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Business/Economy

NFTA reaches deals with Uber and Lyft, hours after announcing fee on ride-hailing at airport

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Hours after announcing it would add a $3.50 fee for ride-hailing services to and from the Buffalo Niagara International Airport, the Niagara Frontier Transportation Authority announced it had reached agreements with ride-hailing providers Uber and Lyft, including one that reduces the previously-announced fee.

Late Friday, the NFTA revealed that it had come to terms with Uber on a one-year pilot program through which the ride-hailing company will pay a flat fee of $180,000.

That pilot program runs through June 28, 2018. 

The NFTA's agreement with Lyft, meanwhile, will see a reduction in the original fee from $3.50 to $3.00 for services to and from the Buffalo Niagara International Airport and the Niagara Falls International Airport. Lyft had previously stated it would not provide service to the airports under the previous conditions. The NFTA's agreement with Lyft will be in effect until June 29, 2018.

Ride-hailing in Western New York, which was made legal as part of the state's budget agreement in April, begins June 29.

The previously announced $3.50 fee drew sharp criticism from elected officials, including Erie County Legislature Majority Leader Joseph Lorigo, who is calling for the fees to be dropped entirely.

"To me it seems like nothing more than a money grab by the NFTA, which has a reputation for being very administerially bloated," Lorigo told WBFO Friday morning. "It's nothing but pure greed."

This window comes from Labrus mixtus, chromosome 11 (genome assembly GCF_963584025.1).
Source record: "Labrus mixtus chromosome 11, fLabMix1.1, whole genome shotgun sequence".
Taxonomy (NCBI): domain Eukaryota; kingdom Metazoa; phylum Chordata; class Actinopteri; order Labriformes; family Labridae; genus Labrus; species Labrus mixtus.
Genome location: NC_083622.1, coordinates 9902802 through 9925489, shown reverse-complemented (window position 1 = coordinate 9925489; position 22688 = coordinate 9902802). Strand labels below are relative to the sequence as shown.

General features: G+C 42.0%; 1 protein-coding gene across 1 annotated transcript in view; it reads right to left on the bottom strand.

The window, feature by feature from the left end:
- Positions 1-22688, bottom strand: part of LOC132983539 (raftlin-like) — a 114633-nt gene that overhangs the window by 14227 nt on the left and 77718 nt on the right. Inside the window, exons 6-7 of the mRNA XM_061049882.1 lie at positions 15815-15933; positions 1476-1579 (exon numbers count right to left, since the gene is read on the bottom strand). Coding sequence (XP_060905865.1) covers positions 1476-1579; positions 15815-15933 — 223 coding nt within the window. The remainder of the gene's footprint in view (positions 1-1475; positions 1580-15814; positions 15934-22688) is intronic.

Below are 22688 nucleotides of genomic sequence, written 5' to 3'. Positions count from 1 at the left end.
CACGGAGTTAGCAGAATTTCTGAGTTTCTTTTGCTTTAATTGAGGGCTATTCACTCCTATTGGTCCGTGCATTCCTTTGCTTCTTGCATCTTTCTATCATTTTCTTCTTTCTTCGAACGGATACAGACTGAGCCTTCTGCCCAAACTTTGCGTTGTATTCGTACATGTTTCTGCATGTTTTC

However, NFTA Director of Aviation William Vanacek told WBFO the resolution was available for review since last Friday along with other board materials. He said it is common practice for airports to charge for such services and suggested Friday morning that the NFTA actually may lose money by allowing ride-hailing.

"We have to look at potential revenue hits for us, namely what effect it will have on our parking revenues, what effect it will have on our taxicab revenues," Vanacek said. "We're looking at this. We're not seeing that we're going to gain as an operation any positive revenue impact from the operation of transportation network companies providing those services at the airport."

Erie County Comptroller Stefan Mychajliw, meanwhile, had urged the Legislature to hold a hearing on the matter.

"I will fight to end the misguided philosophy of money grubbing bureaucracies and government to ‘tax anything that moves,’ including ride sharing vehicles.  This new fee should have been a discussion, not a decision," Mychajliw said in a prepared written statement. "This region needs to stop making the solution to every problem a new fee or a tax.  We don’t even have ride-sharing here yet, and unelected bureaucrats are already raiding the pockets of taxpayers and visitors.  It’s absurd." 

Vanacek said the NFTA would participate in a public hearing if necessary.

Mary Catalfamo contributed to this report.